The power of feedback

Yeah – I know.  Of course feedback is important. We’ve read the studies that say you should say 3 positive things for every negative thing, and keep people updated because it’s bad to surprise people at performance review time.

Today I was thinking about feedback as a measurement of progress. I’m not even thinking about managerial feedback – just the feeling that you know you are making progress. A light went off for me (it was dim, but definitely a light) when I connected a few dots today, and I wanted to share it here before I forgot what I was thinking.

A few months ago, I bought my Dad a Nintendo Wii. He used one while in therapy, and thought it would be good for his recovery. I don’t play video games much, but I do play his Wii when I visit. I normally get bored with video games quickly, but for some reason, I almost always crave one more round of tennis, baseball, or whatever I’m playing. I realized that the motivation came a bit from the fun of the game, but mostly from the feedback. When you win a game, you get points – more if you slaughter the computer players, and you lose points if you lose to the computer. At the end of each match I find myself waiting patiently to see how many points I got or lost. If I lost points, I wanted to play again to see if I could get them back. If I won, I wanted to play again to see if I could get even more. The Wii is crack with a different form of feedback.

I happen to be visiting my parents because I’m behind on a non-work related project and wanted some focused time to get caught up. I found the quietest place I could this morning and started working. After a while, I notices something – I was making progress. I could see the progress, and that helped me feel the progress. The funny thing was, that the more progress I saw, the more I wanted to do. "The flow" feeds onto itself.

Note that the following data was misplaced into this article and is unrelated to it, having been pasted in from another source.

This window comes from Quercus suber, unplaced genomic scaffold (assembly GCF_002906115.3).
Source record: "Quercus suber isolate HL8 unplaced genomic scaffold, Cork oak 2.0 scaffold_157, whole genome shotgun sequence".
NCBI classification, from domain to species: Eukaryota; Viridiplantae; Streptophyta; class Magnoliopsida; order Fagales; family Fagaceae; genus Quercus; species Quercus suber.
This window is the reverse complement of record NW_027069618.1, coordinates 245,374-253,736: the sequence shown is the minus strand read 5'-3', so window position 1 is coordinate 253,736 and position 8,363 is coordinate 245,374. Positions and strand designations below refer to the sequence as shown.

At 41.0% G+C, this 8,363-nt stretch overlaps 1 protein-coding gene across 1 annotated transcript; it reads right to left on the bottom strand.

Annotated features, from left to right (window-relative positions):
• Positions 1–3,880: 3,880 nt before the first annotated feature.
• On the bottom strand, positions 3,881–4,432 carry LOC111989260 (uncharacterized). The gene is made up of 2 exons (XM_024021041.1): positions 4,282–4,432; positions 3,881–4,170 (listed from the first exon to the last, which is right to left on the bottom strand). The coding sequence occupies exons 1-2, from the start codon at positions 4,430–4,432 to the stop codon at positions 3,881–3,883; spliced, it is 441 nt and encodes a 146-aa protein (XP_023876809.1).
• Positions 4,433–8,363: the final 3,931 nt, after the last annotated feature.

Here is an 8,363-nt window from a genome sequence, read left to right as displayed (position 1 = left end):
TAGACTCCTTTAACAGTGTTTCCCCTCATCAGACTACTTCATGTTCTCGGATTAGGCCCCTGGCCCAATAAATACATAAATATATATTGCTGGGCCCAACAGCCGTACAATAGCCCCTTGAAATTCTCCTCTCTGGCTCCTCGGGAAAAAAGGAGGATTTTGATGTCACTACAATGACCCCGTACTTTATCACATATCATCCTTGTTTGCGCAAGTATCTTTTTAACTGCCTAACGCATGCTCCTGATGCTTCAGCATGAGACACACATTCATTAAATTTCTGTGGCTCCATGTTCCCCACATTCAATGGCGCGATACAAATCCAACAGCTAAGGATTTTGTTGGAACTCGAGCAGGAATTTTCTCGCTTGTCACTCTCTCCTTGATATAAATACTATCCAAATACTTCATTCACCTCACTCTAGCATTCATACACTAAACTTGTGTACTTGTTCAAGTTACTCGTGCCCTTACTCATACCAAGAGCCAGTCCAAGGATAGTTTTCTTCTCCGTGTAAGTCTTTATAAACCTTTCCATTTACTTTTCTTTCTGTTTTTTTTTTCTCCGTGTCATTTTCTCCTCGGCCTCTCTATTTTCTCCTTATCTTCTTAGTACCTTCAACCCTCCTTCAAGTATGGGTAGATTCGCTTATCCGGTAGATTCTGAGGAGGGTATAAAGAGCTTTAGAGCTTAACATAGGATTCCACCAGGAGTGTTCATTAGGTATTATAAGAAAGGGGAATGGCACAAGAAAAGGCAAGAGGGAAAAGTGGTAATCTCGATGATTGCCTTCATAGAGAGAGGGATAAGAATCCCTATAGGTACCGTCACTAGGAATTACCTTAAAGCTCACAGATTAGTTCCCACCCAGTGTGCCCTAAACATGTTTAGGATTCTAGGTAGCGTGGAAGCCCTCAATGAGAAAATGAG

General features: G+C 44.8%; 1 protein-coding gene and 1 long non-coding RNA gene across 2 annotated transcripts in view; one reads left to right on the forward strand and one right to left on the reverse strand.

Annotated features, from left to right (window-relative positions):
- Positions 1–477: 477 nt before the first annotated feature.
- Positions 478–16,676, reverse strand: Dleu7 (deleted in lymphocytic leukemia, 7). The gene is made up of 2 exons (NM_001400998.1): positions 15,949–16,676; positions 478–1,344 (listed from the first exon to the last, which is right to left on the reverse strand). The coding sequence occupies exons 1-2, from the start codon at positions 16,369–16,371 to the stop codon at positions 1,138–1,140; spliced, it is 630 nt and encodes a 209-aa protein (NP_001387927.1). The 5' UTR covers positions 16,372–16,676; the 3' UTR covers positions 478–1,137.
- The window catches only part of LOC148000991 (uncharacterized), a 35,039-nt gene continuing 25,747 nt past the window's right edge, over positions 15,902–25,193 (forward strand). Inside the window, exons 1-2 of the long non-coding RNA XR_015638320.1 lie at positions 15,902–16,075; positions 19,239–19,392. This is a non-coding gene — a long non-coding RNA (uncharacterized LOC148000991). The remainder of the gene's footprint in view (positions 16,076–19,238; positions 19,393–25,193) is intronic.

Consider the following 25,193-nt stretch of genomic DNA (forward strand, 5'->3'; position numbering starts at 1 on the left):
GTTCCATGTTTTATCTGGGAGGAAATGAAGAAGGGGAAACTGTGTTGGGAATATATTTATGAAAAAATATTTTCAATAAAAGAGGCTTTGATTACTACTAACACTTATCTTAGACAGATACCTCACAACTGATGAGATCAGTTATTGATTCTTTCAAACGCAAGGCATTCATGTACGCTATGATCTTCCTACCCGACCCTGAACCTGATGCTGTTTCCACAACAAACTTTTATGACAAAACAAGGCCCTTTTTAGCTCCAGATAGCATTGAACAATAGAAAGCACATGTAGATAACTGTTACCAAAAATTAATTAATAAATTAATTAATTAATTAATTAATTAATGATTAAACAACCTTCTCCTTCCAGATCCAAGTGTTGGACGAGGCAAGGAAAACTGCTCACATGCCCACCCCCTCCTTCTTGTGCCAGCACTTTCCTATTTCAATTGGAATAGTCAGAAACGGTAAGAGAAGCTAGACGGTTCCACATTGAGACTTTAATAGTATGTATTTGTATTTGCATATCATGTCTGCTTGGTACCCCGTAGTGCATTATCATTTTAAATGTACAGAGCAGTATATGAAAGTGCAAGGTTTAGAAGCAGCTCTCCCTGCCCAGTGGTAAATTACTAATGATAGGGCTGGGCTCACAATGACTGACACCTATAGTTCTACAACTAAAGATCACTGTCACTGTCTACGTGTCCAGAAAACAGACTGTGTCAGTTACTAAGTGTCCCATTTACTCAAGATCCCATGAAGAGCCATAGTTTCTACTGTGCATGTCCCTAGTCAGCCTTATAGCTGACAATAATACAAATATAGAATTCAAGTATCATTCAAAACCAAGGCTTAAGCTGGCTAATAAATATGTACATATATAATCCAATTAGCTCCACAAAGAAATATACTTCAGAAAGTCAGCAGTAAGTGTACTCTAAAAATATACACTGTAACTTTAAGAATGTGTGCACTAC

That made me think about work in general. My job is weird in a way that I rarely get feedback from my manager. It’s not that he’s a bad manager (or even a moron), the work is just too open-ended. Nevertheless, I am swamped all day – every day. As I thought about feedback, I realized something profound. Some days when I go home from work, I have this feeling that I’ve completely kicked ass, while other days I feel like "work" was a waste of my time that day. The difference in every case I could recall was that on the "kick-ass" days, I left work with a feeling of accomplishment – I could see or feel substantial progress from my daily efforts. The feedback was self generated, but highly apparent.

I’m going to pay attention to this phenomenon and see if it is accurate. I have more ideas on this, but I’ll save them for another day.

Comments (2)

  1. The Sandwich approach to feedback…. Roger Schwarz has a great commentary on that:

    “Alice, I have some negative feedback to give you. To get you receptive to the negative feedback, I’ll begin by giving you some positive feedback. Then I’ll give you the negative feedback – the main reason I wanted to talk with you today. Finally, to reduce the chance of your becoming angry, I’ll end by giving you some more positive feedback.”

  2. Alan Page says:

    Glad I read the link – I was afraid the quote was serious.

    I’ve found that giving feedback to others is only loosely related to self-realized feedback – as I think about it a bit, probably because from a managerial pov, good feedback is customized to the individual.

    My point hidden in the blabbing above is that people are more motivated to work (or play) if there is consistent feedback on their progress. It’s true on the wii, and true in my my own work…sometimes.